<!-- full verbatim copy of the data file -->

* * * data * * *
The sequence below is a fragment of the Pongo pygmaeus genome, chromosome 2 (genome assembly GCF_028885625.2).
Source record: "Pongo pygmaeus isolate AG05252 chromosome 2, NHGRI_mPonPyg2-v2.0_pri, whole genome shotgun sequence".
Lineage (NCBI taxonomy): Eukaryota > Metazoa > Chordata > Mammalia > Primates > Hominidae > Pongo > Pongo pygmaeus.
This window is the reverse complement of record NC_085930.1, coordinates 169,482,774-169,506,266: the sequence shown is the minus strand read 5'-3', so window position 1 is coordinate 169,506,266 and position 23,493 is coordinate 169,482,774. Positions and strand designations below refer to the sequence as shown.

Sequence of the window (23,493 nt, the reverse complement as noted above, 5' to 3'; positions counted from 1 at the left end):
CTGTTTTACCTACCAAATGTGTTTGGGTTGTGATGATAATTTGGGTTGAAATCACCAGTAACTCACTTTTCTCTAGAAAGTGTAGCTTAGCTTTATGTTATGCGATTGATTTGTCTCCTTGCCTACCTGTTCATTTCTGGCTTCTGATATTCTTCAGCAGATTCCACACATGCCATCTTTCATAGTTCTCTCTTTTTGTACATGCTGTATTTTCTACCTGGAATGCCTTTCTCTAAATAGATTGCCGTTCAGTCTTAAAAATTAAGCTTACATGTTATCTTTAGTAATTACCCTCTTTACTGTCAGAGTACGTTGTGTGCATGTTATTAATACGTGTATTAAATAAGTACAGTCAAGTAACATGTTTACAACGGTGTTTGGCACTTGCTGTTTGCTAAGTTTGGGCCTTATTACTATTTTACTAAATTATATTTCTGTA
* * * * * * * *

The sequence below is a fragment of the Pongo pygmaeus genome, chromosome 2 (genome assembly GCF_028885625.2).
Source record: "Pongo pygmaeus isolate AG05252 chromosome 2, NHGRI_mPonPyg2-v2.0_pri, whole genome shotgun sequence".
Lineage (NCBI taxonomy): Eukaryota > Metazoa > Chordata > Mammalia > Primates > Hominidae > Pongo > Pongo pygmaeus.
This window is the reverse complement of record NC_085930.1, coordinates 169,482,774-169,506,266: the sequence shown is the minus strand read 5'-3', so window position 1 is coordinate 169,506,266 and position 23,493 is coordinate 169,482,774. Positions and strand designations below refer to the sequence as shown.

Sequence of the window (23,493 nt, the reverse complement as noted above, 5' to 3'; positions counted from 1 at the left end):
CTGTTTTACCTACCAAATGTGTTTGGGTTGTGATGATAATTTGGGTTGAAATCACCAGTAACTCACTTTTCTCTAGAAAGTGTAGCTTAGCTTTATGTTATGCGATTGATTTGTCTCCTTGCCTACCTGTTCATTTCTGGCTTCTGATATTCTTCAGCAGATTCCACACATGCCATCTTTCATAGTTCTCTCTTTTTGTACATGCTGTATTTTCTACCTGGAATGCCTTTCTCTAAATAGATTGCCGTTCAGTCTTAAAAATTAAGCTTACATGTTATCTTTAGTAATTACCCTCTTTACTGTCAGAGTACGTTGTGTGCATGTTATTAATACGTGTATTAAATAAGTACAGTCAAGTAACATGTTTACAACGGTGTTTGGCACTTGCTGTTTGCTAAGTTTGGGCCTTATTACTATTTTACTAAATTATATTTCTGTA